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Foot, Philippa. The Philosopher’s Defence of Morality
1952, Philosophy 27(103): 311-328
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Added by: Anne-Marie McCallion

Introduction: Philosophers are often asked whether they can provide a defence against hostile theories which are said to be “undermining the foundations of morality,” and they often try to do so. But before anything of this kind is attempted we should surely ask whether morality could be threatened in this way. If what people have in mind is simply that the spread of certain doctrines leads to the growth of indifference about right and wrong there is no philosophical problem involved. So long as we treat the matter as a case of cause and effect it will belong rather to the psychologist than the philosopher, and we have no reason for questioning that correlations of this kind may exist. But this is not the assumption, or not the only one, for people undoubtedly do think that if certain doctrines could be proved then moral judgment would have been shown to be “nonsensical,” “meaningless,” or “invalid,” so that thereafter it would be not merely difficult but positively irrational to formulate and attempt to follow moral principles. It would be simple enough if the attack was supposed to be against some particular moral code, for there are recognized ways of arguing that a thing is not right but wrong. But when it is morality in general which is to be disproved or discredited it is difficult to see what this means or how it could be done. What would have to be shown is not that this or that is not right, but that nothing is—or not in the old sense so that attacking moral judgment is not like attacking a theory but more like attacking theorizing itself, which shows where the difficulty lies. If something is stated it can be denied or disproved, but a moral judgment does not contain statements except about what in particular is right or wrong. Yet many people, though they would probably reject a request for a justification of morality in the form of some argument as to why we should do our duty, feel that morality would be in a positive sense unjustifiable if certain supporting truths were knocked away from the structure. This may indeed be so, but we are unable to show that it is, or to explain the matter by appealing to “presuppositions” of morality, which besides being far too vague would too easily include much that was linked merely psychologically to the recognition of obligation. I propose, therefore, to look at some specific arguments which are supposed by those who resist them to constitute a threat to morality, and to ask whether this supposition is justified.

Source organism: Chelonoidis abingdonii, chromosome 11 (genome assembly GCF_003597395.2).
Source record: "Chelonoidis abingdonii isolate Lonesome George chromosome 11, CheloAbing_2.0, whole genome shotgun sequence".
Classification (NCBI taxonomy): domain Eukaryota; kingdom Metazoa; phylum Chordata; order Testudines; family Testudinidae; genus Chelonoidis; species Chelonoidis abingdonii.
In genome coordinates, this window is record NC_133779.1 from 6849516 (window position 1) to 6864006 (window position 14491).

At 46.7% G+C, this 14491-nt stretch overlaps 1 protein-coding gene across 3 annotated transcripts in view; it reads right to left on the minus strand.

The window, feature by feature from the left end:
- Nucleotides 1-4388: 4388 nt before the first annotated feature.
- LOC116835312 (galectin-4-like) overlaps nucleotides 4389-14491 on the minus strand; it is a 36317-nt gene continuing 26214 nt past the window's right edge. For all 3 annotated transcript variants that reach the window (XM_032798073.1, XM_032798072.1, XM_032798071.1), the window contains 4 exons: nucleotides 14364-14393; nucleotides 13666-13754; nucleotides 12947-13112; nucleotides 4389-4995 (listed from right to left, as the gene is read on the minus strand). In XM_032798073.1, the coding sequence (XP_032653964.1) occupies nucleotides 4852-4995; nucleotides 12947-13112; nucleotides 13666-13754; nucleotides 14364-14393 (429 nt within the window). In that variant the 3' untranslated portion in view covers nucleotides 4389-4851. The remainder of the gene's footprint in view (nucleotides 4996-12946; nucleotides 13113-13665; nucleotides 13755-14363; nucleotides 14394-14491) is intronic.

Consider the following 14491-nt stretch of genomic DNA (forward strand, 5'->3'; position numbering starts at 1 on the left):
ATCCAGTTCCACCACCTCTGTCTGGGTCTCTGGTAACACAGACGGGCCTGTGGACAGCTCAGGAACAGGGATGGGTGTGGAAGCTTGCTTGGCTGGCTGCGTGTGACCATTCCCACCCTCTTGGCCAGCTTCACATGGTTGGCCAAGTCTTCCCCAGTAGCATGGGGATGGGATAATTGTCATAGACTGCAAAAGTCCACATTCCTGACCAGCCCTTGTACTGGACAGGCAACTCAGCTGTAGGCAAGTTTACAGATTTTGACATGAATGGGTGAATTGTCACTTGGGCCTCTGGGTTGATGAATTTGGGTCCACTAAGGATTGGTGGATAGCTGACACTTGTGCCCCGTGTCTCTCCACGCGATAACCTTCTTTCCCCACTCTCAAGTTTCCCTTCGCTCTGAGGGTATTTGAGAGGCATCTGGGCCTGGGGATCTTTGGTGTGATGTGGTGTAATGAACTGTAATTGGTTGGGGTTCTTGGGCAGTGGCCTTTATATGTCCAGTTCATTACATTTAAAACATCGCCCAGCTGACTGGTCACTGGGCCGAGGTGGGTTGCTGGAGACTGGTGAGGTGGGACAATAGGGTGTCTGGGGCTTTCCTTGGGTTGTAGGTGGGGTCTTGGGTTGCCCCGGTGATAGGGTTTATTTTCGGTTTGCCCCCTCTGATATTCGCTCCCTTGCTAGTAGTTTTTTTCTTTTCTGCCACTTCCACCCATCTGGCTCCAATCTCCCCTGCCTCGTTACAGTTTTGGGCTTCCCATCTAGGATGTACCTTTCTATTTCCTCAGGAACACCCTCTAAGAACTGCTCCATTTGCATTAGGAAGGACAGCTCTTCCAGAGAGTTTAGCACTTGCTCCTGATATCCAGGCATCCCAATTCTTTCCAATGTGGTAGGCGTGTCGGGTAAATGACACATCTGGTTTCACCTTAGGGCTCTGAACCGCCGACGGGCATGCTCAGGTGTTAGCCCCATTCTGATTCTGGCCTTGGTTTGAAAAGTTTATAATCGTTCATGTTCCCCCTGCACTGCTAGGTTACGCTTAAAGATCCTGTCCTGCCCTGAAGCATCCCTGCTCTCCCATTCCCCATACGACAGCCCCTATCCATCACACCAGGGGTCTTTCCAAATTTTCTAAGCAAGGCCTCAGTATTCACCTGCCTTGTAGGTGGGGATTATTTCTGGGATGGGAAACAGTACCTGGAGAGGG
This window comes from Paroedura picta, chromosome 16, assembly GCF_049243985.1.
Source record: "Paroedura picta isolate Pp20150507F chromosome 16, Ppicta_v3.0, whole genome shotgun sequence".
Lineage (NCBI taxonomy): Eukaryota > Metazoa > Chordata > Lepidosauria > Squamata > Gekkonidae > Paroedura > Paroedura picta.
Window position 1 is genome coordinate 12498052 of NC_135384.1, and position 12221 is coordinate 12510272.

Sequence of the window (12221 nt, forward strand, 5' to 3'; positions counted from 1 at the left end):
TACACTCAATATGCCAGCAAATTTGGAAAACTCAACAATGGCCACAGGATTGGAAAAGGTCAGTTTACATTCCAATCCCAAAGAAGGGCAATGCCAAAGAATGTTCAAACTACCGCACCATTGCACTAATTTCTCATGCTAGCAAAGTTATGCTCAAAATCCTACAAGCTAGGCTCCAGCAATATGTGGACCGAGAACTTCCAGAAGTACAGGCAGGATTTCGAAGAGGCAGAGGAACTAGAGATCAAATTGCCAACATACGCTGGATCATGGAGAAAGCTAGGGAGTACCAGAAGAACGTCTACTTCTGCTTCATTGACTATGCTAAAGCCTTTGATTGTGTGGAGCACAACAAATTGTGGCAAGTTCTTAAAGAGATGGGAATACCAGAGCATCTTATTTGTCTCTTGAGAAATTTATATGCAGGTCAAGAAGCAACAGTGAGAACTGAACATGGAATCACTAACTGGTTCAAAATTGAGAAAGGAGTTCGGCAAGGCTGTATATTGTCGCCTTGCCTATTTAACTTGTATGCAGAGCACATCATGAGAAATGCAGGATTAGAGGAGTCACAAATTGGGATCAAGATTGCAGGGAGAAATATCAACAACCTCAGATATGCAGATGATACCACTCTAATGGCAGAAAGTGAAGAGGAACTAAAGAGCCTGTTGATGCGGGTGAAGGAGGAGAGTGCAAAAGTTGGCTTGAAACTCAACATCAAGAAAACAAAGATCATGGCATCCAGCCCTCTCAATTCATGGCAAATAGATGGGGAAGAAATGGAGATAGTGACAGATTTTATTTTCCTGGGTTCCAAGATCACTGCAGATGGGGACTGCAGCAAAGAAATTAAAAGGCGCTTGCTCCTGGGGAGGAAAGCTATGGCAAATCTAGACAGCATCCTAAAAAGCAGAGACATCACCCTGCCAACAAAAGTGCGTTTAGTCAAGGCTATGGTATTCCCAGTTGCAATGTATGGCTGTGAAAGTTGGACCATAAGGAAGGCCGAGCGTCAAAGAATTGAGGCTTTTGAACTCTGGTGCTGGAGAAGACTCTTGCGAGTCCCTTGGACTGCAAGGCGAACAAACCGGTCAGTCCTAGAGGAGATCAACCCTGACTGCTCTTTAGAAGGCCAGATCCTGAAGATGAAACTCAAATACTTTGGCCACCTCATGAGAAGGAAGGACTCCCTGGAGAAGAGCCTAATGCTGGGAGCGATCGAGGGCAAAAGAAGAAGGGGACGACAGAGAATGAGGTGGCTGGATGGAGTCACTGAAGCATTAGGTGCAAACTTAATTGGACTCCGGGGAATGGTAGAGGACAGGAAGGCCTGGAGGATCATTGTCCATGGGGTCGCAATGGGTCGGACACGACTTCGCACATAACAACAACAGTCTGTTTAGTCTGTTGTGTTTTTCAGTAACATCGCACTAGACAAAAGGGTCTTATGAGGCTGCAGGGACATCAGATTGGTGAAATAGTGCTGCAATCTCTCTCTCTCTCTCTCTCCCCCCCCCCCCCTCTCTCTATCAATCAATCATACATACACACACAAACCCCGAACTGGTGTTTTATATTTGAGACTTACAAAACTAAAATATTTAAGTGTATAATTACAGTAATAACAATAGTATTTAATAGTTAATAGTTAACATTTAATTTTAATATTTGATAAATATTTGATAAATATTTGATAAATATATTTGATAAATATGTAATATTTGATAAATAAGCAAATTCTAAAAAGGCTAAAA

Comment: This text offers a persuasive and creative attack on the dominant meta-ethical views of the 20th century. Foot offers insightful reasons to reject the subjectivist, relativist and amoralist positions on ethics. As such this text would be suitable for intermediate level courses on moral philosophy, history of philosophy classes as well as – potentially – critical thinking courses, as Foot’s argumentational style in this paper would likely be illuminating to students when analysed.

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Jaggar, Alison. Reasoning About Well-Being: Nussbaum’s Methods of Justifying the Capabilities.
2006, Journal of Political Philosophy 14(3): 301-322.